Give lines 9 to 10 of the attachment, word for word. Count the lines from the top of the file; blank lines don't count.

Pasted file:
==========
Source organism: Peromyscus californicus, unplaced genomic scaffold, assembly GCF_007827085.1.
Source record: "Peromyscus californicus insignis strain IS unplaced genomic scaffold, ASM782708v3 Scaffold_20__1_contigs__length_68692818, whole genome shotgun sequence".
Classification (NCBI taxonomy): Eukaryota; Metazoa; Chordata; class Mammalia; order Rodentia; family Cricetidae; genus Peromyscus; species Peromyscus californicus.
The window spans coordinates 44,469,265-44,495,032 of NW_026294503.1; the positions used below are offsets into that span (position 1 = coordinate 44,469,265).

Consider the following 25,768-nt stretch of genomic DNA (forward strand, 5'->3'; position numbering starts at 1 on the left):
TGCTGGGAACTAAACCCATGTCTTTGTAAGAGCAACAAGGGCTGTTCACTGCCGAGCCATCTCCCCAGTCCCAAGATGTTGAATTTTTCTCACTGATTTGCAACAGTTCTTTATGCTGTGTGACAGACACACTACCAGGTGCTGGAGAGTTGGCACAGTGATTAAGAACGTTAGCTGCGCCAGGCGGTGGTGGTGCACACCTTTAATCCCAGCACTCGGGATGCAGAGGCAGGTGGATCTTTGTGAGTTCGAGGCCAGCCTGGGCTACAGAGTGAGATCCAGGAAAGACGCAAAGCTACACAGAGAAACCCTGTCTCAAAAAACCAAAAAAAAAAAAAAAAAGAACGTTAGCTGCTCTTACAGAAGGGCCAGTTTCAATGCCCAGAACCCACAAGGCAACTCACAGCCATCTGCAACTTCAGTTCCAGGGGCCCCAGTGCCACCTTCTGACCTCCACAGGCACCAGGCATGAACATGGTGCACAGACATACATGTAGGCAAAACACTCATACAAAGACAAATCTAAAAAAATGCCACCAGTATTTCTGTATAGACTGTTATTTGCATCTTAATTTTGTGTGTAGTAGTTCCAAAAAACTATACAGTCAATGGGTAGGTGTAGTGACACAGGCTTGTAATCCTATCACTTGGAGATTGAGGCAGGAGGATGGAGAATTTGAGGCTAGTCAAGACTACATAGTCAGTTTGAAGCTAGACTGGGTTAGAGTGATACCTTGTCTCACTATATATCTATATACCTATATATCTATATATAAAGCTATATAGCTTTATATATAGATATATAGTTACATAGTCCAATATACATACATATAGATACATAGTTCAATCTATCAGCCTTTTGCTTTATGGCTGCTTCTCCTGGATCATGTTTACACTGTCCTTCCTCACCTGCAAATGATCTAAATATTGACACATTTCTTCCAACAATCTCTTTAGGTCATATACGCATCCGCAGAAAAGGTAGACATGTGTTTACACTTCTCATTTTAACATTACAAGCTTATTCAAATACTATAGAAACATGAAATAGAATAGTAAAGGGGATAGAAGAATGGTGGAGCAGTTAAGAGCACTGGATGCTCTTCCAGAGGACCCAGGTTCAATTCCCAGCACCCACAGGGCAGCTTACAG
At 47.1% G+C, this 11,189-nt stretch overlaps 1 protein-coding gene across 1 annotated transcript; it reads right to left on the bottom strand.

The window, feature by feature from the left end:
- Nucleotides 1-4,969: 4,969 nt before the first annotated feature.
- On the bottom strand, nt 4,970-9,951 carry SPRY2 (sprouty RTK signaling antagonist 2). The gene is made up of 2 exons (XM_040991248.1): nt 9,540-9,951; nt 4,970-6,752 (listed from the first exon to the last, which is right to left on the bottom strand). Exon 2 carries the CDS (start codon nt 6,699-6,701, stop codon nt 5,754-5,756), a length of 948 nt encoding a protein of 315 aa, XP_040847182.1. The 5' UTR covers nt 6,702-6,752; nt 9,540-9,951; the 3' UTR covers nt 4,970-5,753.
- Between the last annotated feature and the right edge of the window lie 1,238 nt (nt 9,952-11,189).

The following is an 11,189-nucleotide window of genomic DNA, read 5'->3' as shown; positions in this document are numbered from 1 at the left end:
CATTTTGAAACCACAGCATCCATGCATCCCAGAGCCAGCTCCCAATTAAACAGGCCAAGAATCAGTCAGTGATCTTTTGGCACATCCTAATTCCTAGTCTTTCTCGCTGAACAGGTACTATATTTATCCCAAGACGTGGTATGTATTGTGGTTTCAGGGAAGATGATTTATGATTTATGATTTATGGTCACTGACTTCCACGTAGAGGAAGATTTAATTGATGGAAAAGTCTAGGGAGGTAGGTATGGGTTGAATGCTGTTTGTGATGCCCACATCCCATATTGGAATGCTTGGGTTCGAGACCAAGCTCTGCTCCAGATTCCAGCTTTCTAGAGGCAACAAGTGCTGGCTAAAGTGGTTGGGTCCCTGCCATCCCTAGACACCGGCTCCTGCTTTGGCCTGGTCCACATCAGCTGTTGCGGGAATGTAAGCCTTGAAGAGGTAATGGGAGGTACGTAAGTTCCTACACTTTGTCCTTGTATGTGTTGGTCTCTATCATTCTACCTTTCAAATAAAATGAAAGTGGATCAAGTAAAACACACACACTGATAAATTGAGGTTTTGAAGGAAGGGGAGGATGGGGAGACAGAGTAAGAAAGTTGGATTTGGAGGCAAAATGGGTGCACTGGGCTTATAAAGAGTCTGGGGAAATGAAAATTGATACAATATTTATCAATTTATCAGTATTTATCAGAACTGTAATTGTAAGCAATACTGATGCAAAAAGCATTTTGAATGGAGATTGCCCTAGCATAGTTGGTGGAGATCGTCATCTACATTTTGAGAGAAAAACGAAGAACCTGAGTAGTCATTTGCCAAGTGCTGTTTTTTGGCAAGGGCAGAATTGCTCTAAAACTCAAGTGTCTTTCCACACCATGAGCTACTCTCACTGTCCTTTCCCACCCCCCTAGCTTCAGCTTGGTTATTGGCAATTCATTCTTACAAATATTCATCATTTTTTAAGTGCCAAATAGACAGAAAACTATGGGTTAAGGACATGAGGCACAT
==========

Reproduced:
- Nucleotides 1-4,969: 4,969 nt before the first annotated feature.
- On the bottom strand, nt 4,970-9,951 carry SPRY2 (sprouty RTK signaling antagonist 2). The gene is made up of 2 exons (XM_040991248.1): nt 9,540-9,951; nt 4,970-6,752 (listed from the first exon to the last, which is right to left on the bottom strand). Exon 2 carries the CDS (start codon nt 6,699-6,701, stop codon nt 5,754-5,756), a length of 948 nt encoding a protein of 315 aa, XP_040847182.1. The 5' UTR covers nt 6,702-6,752; nt 9,540-9,951; the 3' UTR covers nt 4,970-5,753.